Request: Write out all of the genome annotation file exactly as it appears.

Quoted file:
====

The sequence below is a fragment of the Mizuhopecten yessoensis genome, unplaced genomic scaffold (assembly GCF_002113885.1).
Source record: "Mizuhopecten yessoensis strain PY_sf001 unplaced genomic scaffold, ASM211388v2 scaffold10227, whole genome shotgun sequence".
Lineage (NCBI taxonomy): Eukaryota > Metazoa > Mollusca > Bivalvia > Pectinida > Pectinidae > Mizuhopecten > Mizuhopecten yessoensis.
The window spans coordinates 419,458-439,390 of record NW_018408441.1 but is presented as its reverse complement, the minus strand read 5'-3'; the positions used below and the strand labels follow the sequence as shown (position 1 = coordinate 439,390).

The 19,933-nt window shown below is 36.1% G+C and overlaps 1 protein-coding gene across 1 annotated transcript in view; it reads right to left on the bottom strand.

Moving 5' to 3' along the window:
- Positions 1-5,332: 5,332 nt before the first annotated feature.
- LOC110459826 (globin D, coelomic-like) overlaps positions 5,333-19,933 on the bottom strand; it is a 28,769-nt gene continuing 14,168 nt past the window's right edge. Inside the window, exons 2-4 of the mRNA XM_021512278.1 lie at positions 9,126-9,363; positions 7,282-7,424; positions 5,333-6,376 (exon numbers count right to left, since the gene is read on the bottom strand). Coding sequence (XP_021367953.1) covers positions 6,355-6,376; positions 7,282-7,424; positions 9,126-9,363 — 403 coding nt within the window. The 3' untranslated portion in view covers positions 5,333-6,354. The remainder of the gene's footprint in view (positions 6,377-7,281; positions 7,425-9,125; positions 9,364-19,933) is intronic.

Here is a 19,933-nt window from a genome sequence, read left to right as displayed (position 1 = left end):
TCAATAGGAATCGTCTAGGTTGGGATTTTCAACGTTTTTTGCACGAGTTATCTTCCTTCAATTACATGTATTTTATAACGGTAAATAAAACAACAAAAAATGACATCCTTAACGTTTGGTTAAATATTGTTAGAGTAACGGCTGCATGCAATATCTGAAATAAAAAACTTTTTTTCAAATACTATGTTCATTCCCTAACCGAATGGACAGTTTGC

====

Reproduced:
The sequence below is a fragment of the Mizuhopecten yessoensis genome, unplaced genomic scaffold (assembly GCF_002113885.1).
Source record: "Mizuhopecten yessoensis strain PY_sf001 unplaced genomic scaffold, ASM211388v2 scaffold10227, whole genome shotgun sequence".
Lineage (NCBI taxonomy): Eukaryota > Metazoa > Mollusca > Bivalvia > Pectinida > Pectinidae > Mizuhopecten > Mizuhopecten yessoensis.
The window spans coordinates 419,458-439,390 of record NW_018408441.1 but is presented as its reverse complement, the minus strand read 5'-3'; the positions used below and the strand labels follow the sequence as shown (position 1 = coordinate 439,390).

The 19,933-nt window shown below is 36.1% G+C and overlaps 1 protein-coding gene across 1 annotated transcript in view; it reads right to left on the bottom strand.

Moving 5' to 3' along the window:
- Positions 1-5,332: 5,332 nt before the first annotated feature.
- LOC110459826 (globin D, coelomic-like) overlaps positions 5,333-19,933 on the bottom strand; it is a 28,769-nt gene continuing 14,168 nt past the window's right edge. Inside the window, exons 2-4 of the mRNA XM_021512278.1 lie at positions 9,126-9,363; positions 7,282-7,424; positions 5,333-6,376 (exon numbers count right to left, since the gene is read on the bottom strand). Coding sequence (XP_021367953.1) covers positions 6,355-6,376; positions 7,282-7,424; positions 9,126-9,363 — 403 coding nt within the window. The 3' untranslated portion in view covers positions 5,333-6,354. The remainder of the gene's footprint in view (positions 6,377-7,281; positions 7,425-9,125; positions 9,364-19,933) is intronic.

Here is a 19,933-nt window from a genome sequence, read left to right as displayed (position 1 = left end):
TCAATAGGAATCGTCTAGGTTGGGATTTTCAACGTTTTTTGCACGAGTTATCTTCCTTCAATTACATGTATTTTATAACGGTAAATAAAACAACAAAAAATGACATCCTTAACGTTTGGTTAAATATTGTTAGAGTAACGGCTGCATGCAATATCTGAAATAAAAAACTTTTTTTCAAATACTATGTTCATTCCCTAACCGAATGGACAGTTTGC